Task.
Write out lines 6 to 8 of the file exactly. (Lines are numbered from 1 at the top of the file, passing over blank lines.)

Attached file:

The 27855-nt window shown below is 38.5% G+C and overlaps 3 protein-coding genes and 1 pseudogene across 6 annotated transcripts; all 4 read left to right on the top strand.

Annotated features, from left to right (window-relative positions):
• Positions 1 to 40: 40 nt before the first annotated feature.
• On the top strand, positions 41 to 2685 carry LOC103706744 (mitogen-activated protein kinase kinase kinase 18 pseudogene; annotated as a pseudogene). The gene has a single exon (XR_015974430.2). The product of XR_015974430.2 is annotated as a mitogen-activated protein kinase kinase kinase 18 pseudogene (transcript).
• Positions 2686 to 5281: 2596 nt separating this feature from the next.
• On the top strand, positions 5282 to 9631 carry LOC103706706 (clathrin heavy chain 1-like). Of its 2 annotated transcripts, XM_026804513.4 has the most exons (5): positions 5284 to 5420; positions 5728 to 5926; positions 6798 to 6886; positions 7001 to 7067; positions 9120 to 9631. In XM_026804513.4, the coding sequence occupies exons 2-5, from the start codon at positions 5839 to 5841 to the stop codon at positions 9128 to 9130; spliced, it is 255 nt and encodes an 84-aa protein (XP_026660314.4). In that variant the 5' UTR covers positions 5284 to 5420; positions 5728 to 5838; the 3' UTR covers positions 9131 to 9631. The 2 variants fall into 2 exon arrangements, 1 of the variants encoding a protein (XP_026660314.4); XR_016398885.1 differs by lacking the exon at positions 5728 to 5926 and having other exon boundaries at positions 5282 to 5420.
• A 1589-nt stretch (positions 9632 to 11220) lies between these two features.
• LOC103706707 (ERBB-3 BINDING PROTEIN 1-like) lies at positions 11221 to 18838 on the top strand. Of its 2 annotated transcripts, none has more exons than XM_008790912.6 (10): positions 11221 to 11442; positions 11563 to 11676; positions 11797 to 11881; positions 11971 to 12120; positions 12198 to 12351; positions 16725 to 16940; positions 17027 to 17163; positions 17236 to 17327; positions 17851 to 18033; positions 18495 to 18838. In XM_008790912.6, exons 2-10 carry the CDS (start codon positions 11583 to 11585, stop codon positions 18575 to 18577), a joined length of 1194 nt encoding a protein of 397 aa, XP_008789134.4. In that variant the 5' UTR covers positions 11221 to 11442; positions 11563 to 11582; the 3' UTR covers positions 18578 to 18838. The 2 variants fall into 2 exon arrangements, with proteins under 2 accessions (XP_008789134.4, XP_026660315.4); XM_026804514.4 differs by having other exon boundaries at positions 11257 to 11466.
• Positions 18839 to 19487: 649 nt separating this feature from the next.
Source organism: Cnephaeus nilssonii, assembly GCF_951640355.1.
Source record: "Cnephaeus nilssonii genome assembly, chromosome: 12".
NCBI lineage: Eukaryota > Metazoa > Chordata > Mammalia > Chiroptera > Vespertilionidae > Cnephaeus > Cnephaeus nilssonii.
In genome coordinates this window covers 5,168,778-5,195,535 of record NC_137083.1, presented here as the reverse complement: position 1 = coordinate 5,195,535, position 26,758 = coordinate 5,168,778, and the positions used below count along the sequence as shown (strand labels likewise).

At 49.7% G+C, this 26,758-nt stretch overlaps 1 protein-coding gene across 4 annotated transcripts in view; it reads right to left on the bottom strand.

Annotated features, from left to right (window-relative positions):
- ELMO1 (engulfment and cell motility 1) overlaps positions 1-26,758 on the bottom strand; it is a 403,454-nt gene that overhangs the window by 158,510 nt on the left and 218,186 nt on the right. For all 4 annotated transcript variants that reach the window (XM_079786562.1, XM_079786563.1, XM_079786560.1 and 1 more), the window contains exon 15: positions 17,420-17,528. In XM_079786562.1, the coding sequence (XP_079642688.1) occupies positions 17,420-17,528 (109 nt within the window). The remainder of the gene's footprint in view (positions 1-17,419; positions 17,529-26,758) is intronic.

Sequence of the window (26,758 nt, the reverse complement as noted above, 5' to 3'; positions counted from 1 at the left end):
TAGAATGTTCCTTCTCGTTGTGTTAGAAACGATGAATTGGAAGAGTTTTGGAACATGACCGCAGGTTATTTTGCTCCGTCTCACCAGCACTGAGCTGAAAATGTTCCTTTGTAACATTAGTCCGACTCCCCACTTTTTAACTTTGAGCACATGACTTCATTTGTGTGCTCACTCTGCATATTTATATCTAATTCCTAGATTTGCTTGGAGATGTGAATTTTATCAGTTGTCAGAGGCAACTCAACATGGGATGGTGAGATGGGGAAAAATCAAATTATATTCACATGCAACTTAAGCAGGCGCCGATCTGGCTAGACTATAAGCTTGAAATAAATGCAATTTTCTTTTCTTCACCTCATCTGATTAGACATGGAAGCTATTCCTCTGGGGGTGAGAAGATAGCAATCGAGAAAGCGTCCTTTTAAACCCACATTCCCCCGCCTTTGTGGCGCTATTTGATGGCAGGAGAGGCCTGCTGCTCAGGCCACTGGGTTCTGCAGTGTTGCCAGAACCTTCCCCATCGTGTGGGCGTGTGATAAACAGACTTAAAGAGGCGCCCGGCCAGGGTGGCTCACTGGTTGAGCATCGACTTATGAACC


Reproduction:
• On the top strand, positions 5282 to 9631 carry LOC103706706 (clathrin heavy chain 1-like). Of its 2 annotated transcripts, XM_026804513.4 has the most exons (5): positions 5284 to 5420; positions 5728 to 5926; positions 6798 to 6886; positions 7001 to 7067; positions 9120 to 9631. In XM_026804513.4, the coding sequence occupies exons 2-5, from the start codon at positions 5839 to 5841 to the stop codon at positions 9128 to 9130; spliced, it is 255 nt and encodes an 84-aa protein (XP_026660314.4). In that variant the 5' UTR covers positions 5284 to 5420; positions 5728 to 5838; the 3' UTR covers positions 9131 to 9631. The 2 variants fall into 2 exon arrangements, 1 of the variants encoding a protein (XP_026660314.4); XR_016398885.1 differs by lacking the exon at positions 5728 to 5926 and having other exon boundaries at positions 5282 to 5420.
• A 1589-nt stretch (positions 9632 to 11220) lies between these two features.
• LOC103706707 (ERBB-3 BINDING PROTEIN 1-like) lies at positions 11221 to 18838 on the top strand. Of its 2 annotated transcripts, none has more exons than XM_008790912.6 (10): positions 11221 to 11442; positions 11563 to 11676; positions 11797 to 11881; positions 11971 to 12120; positions 12198 to 12351; positions 16725 to 16940; positions 17027 to 17163; positions 17236 to 17327; positions 17851 to 18033; positions 18495 to 18838. In XM_008790912.6, exons 2-10 carry the CDS (start codon positions 11583 to 11585, stop codon positions 18575 to 18577), a joined length of 1194 nt encoding a protein of 397 aa, XP_008789134.4. In that variant the 5' UTR covers positions 11221 to 11442; positions 11563 to 11582; the 3' UTR covers positions 18578 to 18838. The 2 variants fall into 2 exon arrangements, with proteins under 2 accessions (XP_008789134.4, XP_026660315.4); XM_026804514.4 differs by having other exon boundaries at positions 11257 to 11466.